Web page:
WHEATFIELD – Although the Town Board has already passed a town law banning the use or storage of biosolids in Wheatfield, the board members voted Monday to ask the State Legislature to pass a special law permitting the action.
The board passed the measure last summer and it is being challenged in court by Quasar Energy Group, whose subsidiary, Sustainable Bioelectric, operates a plant on Liberty Drive in Wheatfield and another in West Seneca.
The company contends that the Town Board exceeded its authority when it voted July 28 to ban the future use and storage of biosolids, in this case meaning material derived from food waste and sewage sludge, which Quasar uses to generate methane gas. The methane, in turn, can be used to produce electricity or compressed natural gas.
On Aug. 11, the board amended the law to apply the ban even to those who already had state permits allowing land application of the byproduct of Quasar’s process, which the company calls “equate.” Quasar offers it to farmers for use as fertilizer, and Milleville Brothers, a large Wheatfield farming operating with land in several Niagara County towns, holds a permit for its use at as many as 10 locations.
Town Attorney Robert J. O’Toole said, “The Town of Wheatfield’s position is, we already have and have exercised our statutory authority to pass the biosolids law. … But we think the additional authority would be helpful.”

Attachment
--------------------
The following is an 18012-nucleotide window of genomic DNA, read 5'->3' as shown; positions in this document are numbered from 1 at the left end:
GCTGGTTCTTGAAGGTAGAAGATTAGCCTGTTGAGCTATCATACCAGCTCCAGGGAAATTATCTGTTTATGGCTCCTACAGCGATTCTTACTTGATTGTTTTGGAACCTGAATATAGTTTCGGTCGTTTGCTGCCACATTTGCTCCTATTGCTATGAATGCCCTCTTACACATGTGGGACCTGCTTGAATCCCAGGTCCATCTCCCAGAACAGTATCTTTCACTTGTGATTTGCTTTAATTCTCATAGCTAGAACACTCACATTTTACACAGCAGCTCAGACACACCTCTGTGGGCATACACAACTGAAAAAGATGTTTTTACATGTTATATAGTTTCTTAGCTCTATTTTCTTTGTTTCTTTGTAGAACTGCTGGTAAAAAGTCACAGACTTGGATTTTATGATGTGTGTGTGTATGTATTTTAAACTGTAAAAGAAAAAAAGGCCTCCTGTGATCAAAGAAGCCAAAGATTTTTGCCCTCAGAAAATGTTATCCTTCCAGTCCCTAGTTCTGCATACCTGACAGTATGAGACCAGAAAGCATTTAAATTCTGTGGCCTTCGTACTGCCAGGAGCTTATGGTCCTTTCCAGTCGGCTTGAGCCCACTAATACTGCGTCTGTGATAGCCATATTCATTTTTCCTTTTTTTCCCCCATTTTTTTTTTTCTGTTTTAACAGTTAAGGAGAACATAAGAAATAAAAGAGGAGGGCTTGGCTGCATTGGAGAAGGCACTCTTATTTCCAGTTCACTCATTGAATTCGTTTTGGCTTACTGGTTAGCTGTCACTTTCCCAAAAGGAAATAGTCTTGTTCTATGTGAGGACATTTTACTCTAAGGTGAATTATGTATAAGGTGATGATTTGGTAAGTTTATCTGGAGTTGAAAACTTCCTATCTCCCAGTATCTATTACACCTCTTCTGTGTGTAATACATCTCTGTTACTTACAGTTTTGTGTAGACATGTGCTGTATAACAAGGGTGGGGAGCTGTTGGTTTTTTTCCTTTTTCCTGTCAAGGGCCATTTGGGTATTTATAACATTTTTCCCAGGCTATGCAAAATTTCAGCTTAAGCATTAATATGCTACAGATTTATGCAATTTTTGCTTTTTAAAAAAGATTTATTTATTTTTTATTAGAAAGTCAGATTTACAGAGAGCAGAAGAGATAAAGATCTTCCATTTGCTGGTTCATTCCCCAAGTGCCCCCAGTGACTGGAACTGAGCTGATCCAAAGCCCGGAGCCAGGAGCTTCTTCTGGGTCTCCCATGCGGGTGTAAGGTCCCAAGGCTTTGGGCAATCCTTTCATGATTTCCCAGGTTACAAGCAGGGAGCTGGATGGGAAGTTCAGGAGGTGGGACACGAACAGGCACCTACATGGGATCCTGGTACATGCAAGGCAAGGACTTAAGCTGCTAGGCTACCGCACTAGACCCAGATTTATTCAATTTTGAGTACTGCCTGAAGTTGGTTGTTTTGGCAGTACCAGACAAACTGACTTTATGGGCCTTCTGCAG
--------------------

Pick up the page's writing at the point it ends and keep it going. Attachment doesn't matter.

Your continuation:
Assemblyman John D. Ceretto, R-Lewiston, attended Monday’s meeting and told the board, “I’m ready, willing and able to carry that for Wheatfield.” He added, “I’m hoping it gives you the teeth you need to fight this battle.”
Quasar filed its lawsuit in Erie County. The town was successful in getting the case shifted into Niagara County, but O’Toole said it has not yet been assigned to a State Supreme Court justice in Niagara County.
Ceretto said State Sen. Robert G. Ortt, R-North Tonawanda, told him he would sponsor the same bill in the Senate. Ceretto said it’s likely that the Legislature won’t take up home-rule messages until June, however.
Towns, including Wheatfield, were inundated with public demands for a ban on the use of the product on cropland, because it is derived in part from sewage sludge, which contains processed human waste and anything else that someone might flush into the sewers.
The board’s resolution Monday reiterated its finding that biosolids present a health and environmental danger, as well as potentially harming “the growing market for certified organic wine, fruit and other produce in Niagara County, which is threatened by the proposed land application of biosolids on adjacent or nearby lands.”
Ceretto is sponsoring a bill that would give all towns the authority to ban biosolids, but he also is recommending that individual towns send home-rule messages to Albany, seeking passage of individual bills giving them the power to pass such bans.
However, the state Department of Environmental Conservation says biosolids are safe, and they also have been endorsed by the U.S. Environmental Protection Agency and Department of Agriculture, as well as by the New York Farm Bureau.